Figure 1827

Dorn Spinal Therapy

Spine Healing Therapy

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Transforaminal epidural injection, lumbar, lateral view.

Procedure Use of fluoroscopy is fundamental for the proper execution of this procedure. The target for the needle tip is in close proximity to the spinal nerve and its vessels and other vital structures, such as the pleura or the spinal cord, depending on the spinal segment. In the cervical spine the target point is the midpoint of the dorsal aspect of the intervertebral foramen in a lateral view and the midfacet pillar line in an anterior-posterior view.

In the thoracic spine the target point for the location of the needle tip is the intervertebral foramen medial to the pleural lines. In the lumbar spine the target point for the location of the needle tip is the midpoint of the infrapedicle area in the so called "six o'clock position" in the "safe triangle" (Figures 18-26 and 18-27). The "safe triangle" is the area limited between the lateral border of the vertebra, the spinal nerve, and the pedicle.

Selective Spinal Nerve Sleeve Steroid Injection

Deposition of a steroid and local anesthetic solution at the spinal nerve sleeve near the intervertebral neural foramen.

Indications The principal indication is for the deposition of steroids in the vicinity of a specific spinal nerve that is causing pain. The effect of the steroids is expected at the level of the spinal nerve and the DRG. Frequently, multiple nerves are selectively injected if they are involved in symptom generation. The common pathologies affecting the spinal nerves are herniated discs and foraminal stenosis.

Procedure The placement of the needle is similar to the transfo-raminal approach, except the needle tip is placed more distally in the foramen at the level of the cervical and lumbar spine. The knowledge of the anatomical position of the spinal nerve in relation to the pedicle and the SAP is important to obtain good coverage of the specific spinal nerve. This relationship varies at different anatomical levels. In the lumbar spine the course of the spinal nerve as it exits from the intervertebral foramen is becoming less vertical and more transverse in the lower lumbar levels (see Figures 18-1 through 18-4).

Z Joint Intra-articular Injection

Deposition of a steroid and anesthetic solution into the joint.

Indications Painful conditions originating in the Z joint such as synovitis or arthritis, and localized by a previous block, can be controlled by intra-articular injection of steroids. These injections can be repeated, but if the effect is only temporary than radiofrequency neu-rotomy of the medial branches may give a longer pain relief period.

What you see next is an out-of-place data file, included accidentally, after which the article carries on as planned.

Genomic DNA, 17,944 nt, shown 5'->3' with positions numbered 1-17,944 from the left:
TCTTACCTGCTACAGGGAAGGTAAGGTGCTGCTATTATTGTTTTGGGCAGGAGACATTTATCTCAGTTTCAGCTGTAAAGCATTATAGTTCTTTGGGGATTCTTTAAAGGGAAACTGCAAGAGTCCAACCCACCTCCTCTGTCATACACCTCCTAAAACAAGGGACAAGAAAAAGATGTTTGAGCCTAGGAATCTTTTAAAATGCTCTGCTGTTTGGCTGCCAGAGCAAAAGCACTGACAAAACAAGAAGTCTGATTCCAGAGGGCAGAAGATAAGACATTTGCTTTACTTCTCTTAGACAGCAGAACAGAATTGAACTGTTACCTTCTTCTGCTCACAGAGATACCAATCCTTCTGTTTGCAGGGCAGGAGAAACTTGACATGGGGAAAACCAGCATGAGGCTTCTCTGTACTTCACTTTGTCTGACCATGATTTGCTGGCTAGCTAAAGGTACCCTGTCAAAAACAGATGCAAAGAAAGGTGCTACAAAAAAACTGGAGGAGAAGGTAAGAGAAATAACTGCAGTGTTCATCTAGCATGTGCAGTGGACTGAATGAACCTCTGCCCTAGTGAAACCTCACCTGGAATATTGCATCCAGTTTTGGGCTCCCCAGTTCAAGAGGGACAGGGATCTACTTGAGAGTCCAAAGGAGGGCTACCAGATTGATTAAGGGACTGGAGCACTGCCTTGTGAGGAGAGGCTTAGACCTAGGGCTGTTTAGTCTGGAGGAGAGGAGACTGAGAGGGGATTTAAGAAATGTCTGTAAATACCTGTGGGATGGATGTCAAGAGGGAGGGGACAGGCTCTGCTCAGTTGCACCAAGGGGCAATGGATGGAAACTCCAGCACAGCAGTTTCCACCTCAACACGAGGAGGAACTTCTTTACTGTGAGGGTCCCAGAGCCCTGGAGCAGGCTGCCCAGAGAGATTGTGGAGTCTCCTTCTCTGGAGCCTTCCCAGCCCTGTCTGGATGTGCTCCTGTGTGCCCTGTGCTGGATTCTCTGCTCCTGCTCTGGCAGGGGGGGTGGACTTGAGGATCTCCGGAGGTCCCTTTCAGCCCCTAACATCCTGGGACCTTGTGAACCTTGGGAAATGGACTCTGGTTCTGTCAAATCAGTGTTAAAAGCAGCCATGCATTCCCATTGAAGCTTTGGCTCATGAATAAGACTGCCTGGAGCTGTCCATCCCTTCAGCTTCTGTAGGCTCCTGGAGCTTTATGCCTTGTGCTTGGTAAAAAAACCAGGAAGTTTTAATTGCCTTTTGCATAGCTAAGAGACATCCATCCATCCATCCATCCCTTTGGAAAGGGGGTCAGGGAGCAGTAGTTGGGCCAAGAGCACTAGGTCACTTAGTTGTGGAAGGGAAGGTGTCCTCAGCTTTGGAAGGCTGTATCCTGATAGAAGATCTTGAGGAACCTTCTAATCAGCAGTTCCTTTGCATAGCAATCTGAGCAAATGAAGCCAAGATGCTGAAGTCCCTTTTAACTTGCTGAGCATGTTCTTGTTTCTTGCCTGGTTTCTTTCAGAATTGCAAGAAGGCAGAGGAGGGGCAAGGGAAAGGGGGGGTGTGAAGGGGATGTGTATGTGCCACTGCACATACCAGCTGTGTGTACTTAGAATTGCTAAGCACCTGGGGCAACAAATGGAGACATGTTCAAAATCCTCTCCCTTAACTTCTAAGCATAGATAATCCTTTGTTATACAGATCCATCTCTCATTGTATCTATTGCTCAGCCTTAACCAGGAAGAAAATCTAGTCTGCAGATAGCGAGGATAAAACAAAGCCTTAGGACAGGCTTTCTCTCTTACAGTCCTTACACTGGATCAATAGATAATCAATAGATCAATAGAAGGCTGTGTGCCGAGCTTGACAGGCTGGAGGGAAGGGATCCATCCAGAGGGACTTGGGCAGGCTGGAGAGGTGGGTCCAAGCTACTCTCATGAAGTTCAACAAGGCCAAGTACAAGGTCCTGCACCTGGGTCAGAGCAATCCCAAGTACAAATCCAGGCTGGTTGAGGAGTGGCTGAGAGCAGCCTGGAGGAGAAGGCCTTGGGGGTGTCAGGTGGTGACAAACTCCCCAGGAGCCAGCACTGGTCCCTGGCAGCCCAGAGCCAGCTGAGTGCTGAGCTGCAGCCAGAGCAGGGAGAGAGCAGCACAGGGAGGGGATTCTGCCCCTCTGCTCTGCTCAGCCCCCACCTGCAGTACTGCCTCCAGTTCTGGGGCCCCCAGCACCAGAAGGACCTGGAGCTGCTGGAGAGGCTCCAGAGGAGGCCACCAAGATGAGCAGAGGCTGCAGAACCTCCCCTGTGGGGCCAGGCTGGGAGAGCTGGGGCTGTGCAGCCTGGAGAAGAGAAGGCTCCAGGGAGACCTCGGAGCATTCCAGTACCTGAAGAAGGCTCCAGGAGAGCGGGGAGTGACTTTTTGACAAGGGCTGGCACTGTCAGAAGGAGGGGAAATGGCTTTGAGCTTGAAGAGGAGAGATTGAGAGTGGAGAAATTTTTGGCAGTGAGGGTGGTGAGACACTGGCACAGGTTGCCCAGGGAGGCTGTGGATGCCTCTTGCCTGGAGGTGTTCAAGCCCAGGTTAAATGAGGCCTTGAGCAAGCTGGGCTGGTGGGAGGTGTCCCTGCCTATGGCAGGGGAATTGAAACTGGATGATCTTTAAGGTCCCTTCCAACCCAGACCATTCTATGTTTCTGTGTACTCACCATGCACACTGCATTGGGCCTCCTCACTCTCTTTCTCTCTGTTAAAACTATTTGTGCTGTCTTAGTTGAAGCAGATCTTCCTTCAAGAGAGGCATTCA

Procedure Intra-articular injections can be done at the cervical, thoracic, and lumbar levels. At times it is difficult to place the needle into the joint as it might be deformed from an arthritic process or be very curved in a transverse plane. It might be easier in these cases to place the needle in the inferior recess of the joint (see Figures 187 through 18-9). Use of contrast is helpful in confirming the intraarticular placement of the needle tip. Less than 1 mL of contrast is necessary to obtain a characteristic arthrogram. Volume of less than 1 mL of steroid is usually sufficient as therapeutic modality.

SI Joint Intraarticular Injection

Deposition of a steroid and anesthetic solution into the joint.

Indications Pain originating from the SI joint diagnosed by previous SI joint block is the indication for an SI joint intra-articular injection. Steroids or hyaluronidase can be injected intra-articularly to control the pain.

Procedure Use of fluoroscopy is necessary to place the needle tip in the distal centimeter of the joint line (see Figures 18-5 and 18-6). About 1 mL of contrast will demonstrate an arthrogram and confirm intra-articular placement of the needle.

RF Neurotomy

RF energy is used to coagulate the nerves involved in the pain pathway.

Indications The indications for RF neurotomy are painful conditions originating in the Z or SI joints or a spinal nerve. Neurotomy of the two medial branch nerves innervating the affected joint will reduce the pain for many months or years. RF neurotomy of a spinal nerve is done in rare cases and only after a diagnostic block has confirmed and localized the level of the painful nerve. Usually this is done at the C2 and C3 nerves. Paresthesias occur in the related dermatome. Neuritis or formation of a neuroma are possible complications.

Procedure The RF needle is placed as close as possible to the nerve to ablate. Sensory stimulation at 50 Hz followed by motor stimulation at 2 Hz is necessary to eliminate possible damage to intact spinal nerves and to confirm optimal positioning of the RF needle near the involved nerve (Figure 18-28). The needle tip is than heated to 80°C for one minute. Three or four lesions are necessary at each level to improve the chances of an effective neurotomy. Sacral medial branch neurotomy at several levels is necessary to denervate the SI joint.

IntradiscalElectrothermal Therapy (IDET)

Thermal energy is brought into the "painful" invertebral lumbar disc and applied under controlled conditions.

Indications The main indication for IDET is discogenic pain. A discogram is required to show internal disc disruption or annular tear with "bulging" of the disc or a nonextruded herniated disc.

FIGURE 18-28 RF neurotomy, C2.

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